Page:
So rather than holding any grudge against Dr. Burzynski, we find ourselves wondering what might have happened had ANPs been fully embraced and developed by mainstream medicine years ago. By now they would be on their 4th or 5th generation of development. How much more effective might they be we can only imagine. And due to mainstream medicine’s prolonged rebuff of Dr. Burzynski, he has been deprived of a network of actively involved colleagues who can administer ANPs and oversee patient care. For us, in the last months of Neil’s life, this could have made a big difference. No, we do not fault the doctors who stepped up to help us, but where ANPs are concerned, our lay-expertise exceeded theirs - not optimum. Sadly, mainstream doctors in general held Neil at arms length, happily treating secondary issues, but trying mightily to avoid any appearance of condoning, let alone endorsing Dr. Burzynski or his treatment of Neil’s DIPG. This left us flying by the seat of our pants for much of the time. The Burzynski Clinic was ever on standby to offer recommendations, but not having an actively interested and knowledgeable expert on hand was costly.
Lastly, speaking directly to Dr. Burzynski’s critics who call him a scam artist and claim he lures people in with false hope and then takes their money, try paying for standard chemo or radiation out of pocket. It’s very expensive. Dr. Burzynski does not have the benefit of being covered by insurance. As for failing to cure all his patients, show us the oncologist who has. Dr. Burzynski offers hope, but no guaranties. He often works with patients who have been given up as lost causes. Our son was basically one of those. No, Neil ultimately did not survive, but he did much better than any mainstream expert said he could. To us and to him, that meant a lot. He lived with real hope (What is hope if not standing steadfast against daunting odds?) and he had a chance to convey heartfelt farewells to his family and friends.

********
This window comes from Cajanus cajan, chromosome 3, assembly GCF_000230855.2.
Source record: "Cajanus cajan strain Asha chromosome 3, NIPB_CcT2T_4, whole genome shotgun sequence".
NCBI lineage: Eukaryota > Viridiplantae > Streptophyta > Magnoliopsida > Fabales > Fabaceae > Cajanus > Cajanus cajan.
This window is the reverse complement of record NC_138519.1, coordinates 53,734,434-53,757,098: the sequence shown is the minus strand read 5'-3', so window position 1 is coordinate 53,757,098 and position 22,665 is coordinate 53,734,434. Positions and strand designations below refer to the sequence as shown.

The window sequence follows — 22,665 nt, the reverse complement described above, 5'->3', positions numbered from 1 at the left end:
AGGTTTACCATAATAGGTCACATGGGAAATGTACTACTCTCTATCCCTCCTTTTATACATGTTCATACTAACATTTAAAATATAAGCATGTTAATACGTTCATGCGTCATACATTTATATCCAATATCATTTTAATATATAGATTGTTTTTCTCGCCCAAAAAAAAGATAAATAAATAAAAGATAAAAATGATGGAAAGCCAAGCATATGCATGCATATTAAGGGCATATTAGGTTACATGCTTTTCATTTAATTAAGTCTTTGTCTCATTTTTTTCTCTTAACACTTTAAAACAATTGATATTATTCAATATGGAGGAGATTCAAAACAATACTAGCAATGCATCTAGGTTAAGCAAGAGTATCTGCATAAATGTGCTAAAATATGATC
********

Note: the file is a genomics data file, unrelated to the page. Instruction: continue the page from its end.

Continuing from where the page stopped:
Trying to be as objective as we can in the wake of our loss, credit should be given where credit is due. Instead of vilifying Dr. Burzynski because he is unorthodox, we wish to thank him and his Clinic from the bottom of our hearts for the extra time Neil had to live. Dr. Burzynski’s hope and optimism dwarf the stature of those who want nothing more than to tear down his work. That he remains indomitably optimistic after so many years of abuse is mute testament to his character. He buoyed us when others preached hospice. In a more perfect world, Neil might still be alive and demonstrably beating his cancer. That is the world we hope Neil’s legacy will help build.

Dean & Wendy Fachon
East Greenwich


Editor’s note: According to the Dana Farber website: “Diffuse Intrinsic Pontine Glioma (DIPG) Diffuse intrinsic pontine gliomas (DIPG) are highly aggressive and difficult to treat brain tumors found at the base of the brain. They are glial tumors, meaning they arise from the brain’s glial tissue, tissue made up of cells that help support and protect the brain’s neurons.”

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Billpaola

As a parent that has walked in the DPIG world I wish Peace to you and family. It is and always will be a sucky situation for anyone and their family to be faced with.

Our daughter Rachael passed at the age of 16 back in November 28, 2002. She was diagnosed two years earlier November 7, 2000. At that time therapy options were IMRT radiation which RI Hospital Radiology were the only ones regionally that had that capability and chemo. And as you noted there is no chemo, even today, that will work on that cancer (glioblastoma) as it is one of the most aggressive cancers anyone could face. And medical options and therapy choices haven't changed much in 30 years.

We also consulted personally with Dr Burzynski and 6 other major pediatric brain tumor clinics in trying to find the right approach to a known ending .. no matter what choice ... Hope was the best one you're left with. Hoping something new come along or a good response to the therapy chosen ... while you wait in hope.

I won't go into what choices we made with Rachael because we learned from others in the same situation, there is no wrong choice or path. In the end we live without our kid ... and all that matters after is you have to believe they knew you we were doing everything and it makes no difference what others think. They aren't you.

Friday, April 14